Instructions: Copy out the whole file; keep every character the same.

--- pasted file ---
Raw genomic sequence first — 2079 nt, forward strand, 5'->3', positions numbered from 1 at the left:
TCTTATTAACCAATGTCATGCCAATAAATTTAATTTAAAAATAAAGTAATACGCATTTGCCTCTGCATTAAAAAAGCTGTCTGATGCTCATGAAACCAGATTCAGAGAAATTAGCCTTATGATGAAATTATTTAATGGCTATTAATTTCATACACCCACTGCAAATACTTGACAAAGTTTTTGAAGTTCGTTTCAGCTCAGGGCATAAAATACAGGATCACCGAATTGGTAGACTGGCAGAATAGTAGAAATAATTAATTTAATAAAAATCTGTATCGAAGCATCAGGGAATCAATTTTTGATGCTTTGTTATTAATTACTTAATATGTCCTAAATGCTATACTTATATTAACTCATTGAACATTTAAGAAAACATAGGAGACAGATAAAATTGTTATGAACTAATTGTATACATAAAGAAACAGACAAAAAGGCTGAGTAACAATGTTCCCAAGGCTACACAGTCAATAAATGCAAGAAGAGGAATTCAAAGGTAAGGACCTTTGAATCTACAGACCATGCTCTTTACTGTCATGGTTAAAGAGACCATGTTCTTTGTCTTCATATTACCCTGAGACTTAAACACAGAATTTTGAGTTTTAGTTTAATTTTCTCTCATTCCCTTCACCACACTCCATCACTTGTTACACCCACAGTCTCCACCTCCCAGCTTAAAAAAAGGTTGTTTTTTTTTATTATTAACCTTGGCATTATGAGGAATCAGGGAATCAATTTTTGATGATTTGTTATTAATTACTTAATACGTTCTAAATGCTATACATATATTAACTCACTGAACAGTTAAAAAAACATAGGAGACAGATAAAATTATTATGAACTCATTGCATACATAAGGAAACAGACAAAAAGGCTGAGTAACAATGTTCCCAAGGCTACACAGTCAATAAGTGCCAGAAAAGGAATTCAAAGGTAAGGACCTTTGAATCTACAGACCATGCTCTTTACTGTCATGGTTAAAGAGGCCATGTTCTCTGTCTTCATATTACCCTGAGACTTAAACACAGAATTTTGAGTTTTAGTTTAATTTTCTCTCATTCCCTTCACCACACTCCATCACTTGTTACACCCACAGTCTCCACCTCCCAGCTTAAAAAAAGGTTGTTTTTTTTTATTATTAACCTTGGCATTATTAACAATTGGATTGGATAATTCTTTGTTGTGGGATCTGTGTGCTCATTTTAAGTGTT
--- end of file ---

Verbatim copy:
Raw genomic sequence first — 2079 nt, forward strand, 5'->3', positions numbered from 1 at the left:
TCTTATTAACCAATGTCATGCCAATAAATTTAATTTAAAAATAAAGTAATACGCATTTGCCTCTGCATTAAAAAAGCTGTCTGATGCTCATGAAACCAGATTCAGAGAAATTAGCCTTATGATGAAATTATTTAATGGCTATTAATTTCATACACCCACTGCAAATACTTGACAAAGTTTTTGAAGTTCGTTTCAGCTCAGGGCATAAAATACAGGATCACCGAATTGGTAGACTGGCAGAATAGTAGAAATAATTAATTTAATAAAAATCTGTATCGAAGCATCAGGGAATCAATTTTTGATGCTTTGTTATTAATTACTTAATATGTCCTAAATGCTATACTTATATTAACTCATTGAACATTTAAGAAAACATAGGAGACAGATAAAATTGTTATGAACTAATTGTATACATAAAGAAACAGACAAAAAGGCTGAGTAACAATGTTCCCAAGGCTACACAGTCAATAAATGCAAGAAGAGGAATTCAAAGGTAAGGACCTTTGAATCTACAGACCATGCTCTTTACTGTCATGGTTAAAGAGACCATGTTCTTTGTCTTCATATTACCCTGAGACTTAAACACAGAATTTTGAGTTTTAGTTTAATTTTCTCTCATTCCCTTCACCACACTCCATCACTTGTTACACCCACAGTCTCCACCTCCCAGCTTAAAAAAAGGTTGTTTTTTTTTATTATTAACCTTGGCATTATGAGGAATCAGGGAATCAATTTTTGATGATTTGTTATTAATTACTTAATACGTTCTAAATGCTATACATATATTAACTCACTGAACAGTTAAAAAAACATAGGAGACAGATAAAATTATTATGAACTCATTGCATACATAAGGAAACAGACAAAAAGGCTGAGTAACAATGTTCCCAAGGCTACACAGTCAATAAGTGCCAGAAAAGGAATTCAAAGGTAAGGACCTTTGAATCTACAGACCATGCTCTTTACTGTCATGGTTAAAGAGGCCATGTTCTCTGTCTTCATATTACCCTGAGACTTAAACACAGAATTTTGAGTTTTAGTTTAATTTTCTCTCATTCCCTTCACCACACTCCATCACTTGTTACACCCACAGTCTCCACCTCCCAGCTTAAAAAAAGGTTGTTTTTTTTTATTATTAACCTTGGCATTATTAACAATTGGATTGGATAATTCTTTGTTGTGGGATCTGTGTGCTCATTTTAAGTGTT